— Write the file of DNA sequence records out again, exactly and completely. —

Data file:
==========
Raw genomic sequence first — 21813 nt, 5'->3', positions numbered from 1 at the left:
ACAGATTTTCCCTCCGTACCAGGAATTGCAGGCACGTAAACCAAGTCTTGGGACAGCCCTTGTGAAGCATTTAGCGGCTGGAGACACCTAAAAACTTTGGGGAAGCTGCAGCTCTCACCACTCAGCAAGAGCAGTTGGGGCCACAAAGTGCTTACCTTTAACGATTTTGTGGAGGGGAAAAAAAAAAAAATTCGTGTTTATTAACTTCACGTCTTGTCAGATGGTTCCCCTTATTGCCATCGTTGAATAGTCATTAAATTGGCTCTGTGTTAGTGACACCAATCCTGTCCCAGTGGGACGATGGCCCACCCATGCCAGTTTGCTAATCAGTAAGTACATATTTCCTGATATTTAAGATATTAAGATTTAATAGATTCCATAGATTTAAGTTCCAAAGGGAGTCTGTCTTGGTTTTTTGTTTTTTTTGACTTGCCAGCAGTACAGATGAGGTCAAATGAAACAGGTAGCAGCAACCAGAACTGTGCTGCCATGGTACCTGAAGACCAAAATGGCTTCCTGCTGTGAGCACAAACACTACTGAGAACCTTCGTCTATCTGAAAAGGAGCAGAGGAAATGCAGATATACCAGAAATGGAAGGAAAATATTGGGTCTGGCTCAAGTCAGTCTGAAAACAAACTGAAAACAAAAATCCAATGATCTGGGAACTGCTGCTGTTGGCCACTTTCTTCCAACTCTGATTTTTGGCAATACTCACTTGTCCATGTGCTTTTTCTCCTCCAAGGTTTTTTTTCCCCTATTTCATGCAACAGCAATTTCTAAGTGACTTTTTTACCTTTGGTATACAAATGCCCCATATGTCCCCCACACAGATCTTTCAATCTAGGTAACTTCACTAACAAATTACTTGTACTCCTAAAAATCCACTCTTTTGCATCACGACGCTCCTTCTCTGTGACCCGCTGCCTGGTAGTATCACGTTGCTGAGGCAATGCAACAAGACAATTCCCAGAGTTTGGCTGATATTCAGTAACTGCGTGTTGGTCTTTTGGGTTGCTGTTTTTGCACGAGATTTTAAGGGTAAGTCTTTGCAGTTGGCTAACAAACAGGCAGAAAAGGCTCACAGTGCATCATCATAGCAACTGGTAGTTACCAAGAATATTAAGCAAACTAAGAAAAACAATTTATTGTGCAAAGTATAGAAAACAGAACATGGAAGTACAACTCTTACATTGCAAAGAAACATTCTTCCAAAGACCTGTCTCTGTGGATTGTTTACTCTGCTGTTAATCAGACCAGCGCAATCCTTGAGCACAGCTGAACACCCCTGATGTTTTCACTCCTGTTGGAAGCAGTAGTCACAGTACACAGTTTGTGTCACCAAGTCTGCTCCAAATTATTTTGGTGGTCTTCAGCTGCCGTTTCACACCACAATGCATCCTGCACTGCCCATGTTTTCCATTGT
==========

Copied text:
Raw genomic sequence first — 21813 nt, 5'->3', positions numbered from 1 at the left:
ACAGATTTTCCCTCCGTACCAGGAATTGCAGGCACGTAAACCAAGTCTTGGGACAGCCCTTGTGAAGCATTTAGCGGCTGGAGACACCTAAAAACTTTGGGGAAGCTGCAGCTCTCACCACTCAGCAAGAGCAGTTGGGGCCACAAAGTGCTTACCTTTAACGATTTTGTGGAGGGGAAAAAAAAAAAAATTCGTGTTTATTAACTTCACGTCTTGTCAGATGGTTCCCCTTATTGCCATCGTTGAATAGTCATTAAATTGGCTCTGTGTTAGTGACACCAATCCTGTCCCAGTGGGACGATGGCCCACCCATGCCAGTTTGCTAATCAGTAAGTACATATTTCCTGATATTTAAGATATTAAGATTTAATAGATTCCATAGATTTAAGTTCCAAAGGGAGTCTGTCTTGGTTTTTTGTTTTTTTTGACTTGCCAGCAGTACAGATGAGGTCAAATGAAACAGGTAGCAGCAACCAGAACTGTGCTGCCATGGTACCTGAAGACCAAAATGGCTTCCTGCTGTGAGCACAAACACTACTGAGAACCTTCGTCTATCTGAAAAGGAGCAGAGGAAATGCAGATATACCAGAAATGGAAGGAAAATATTGGGTCTGGCTCAAGTCAGTCTGAAAACAAACTGAAAACAAAAATCCAATGATCTGGGAACTGCTGCTGTTGGCCACTTTCTTCCAACTCTGATTTTTGGCAATACTCACTTGTCCATGTGCTTTTTCTCCTCCAAGGTTTTTTTTCCCCTATTTCATGCAACAGCAATTTCTAAGTGACTTTTTTACCTTTGGTATACAAATGCCCCATATGTCCCCCACACAGATCTTTCAATCTAGGTAACTTCACTAACAAATTACTTGTACTCCTAAAAATCCACTCTTTTGCATCACGACGCTCCTTCTCTGTGACCCGCTGCCTGGTAGTATCACGTTGCTGAGGCAATGCAACAAGACAATTCCCAGAGTTTGGCTGATATTCAGTAACTGCGTGTTGGTCTTTTGGGTTGCTGTTTTTGCACGAGATTTTAAGGGTAAGTCTTTGCAGTTGGCTAACAAACAGGCAGAAAAGGCTCACAGTGCATCATCATAGCAACTGGTAGTTACCAAGAATATTAAGCAAACTAAGAAAAACAATTTATTGTGCAAAGTATAGAAAACAGAACATGGAAGTACAACTCTTACATTGCAAAGAAACATTCTTCCAAAGACCTGTCTCTGTGGATTGTTTACTCTGCTGTTAATCAGACCAGCGCAATCCTTGAGCACAGCTGAACACCCCTGATGTTTTCACTCCTGTTGGAAGCAGTAGTCACAGTACACAGTTTGTGTCACCAAGTCTGCTCCAAATTATTTTGGTGGTCTTCAGCTGCCGTTTCACACCACAATGCATCCTGCACTGCCCATGTTTTCCATTGT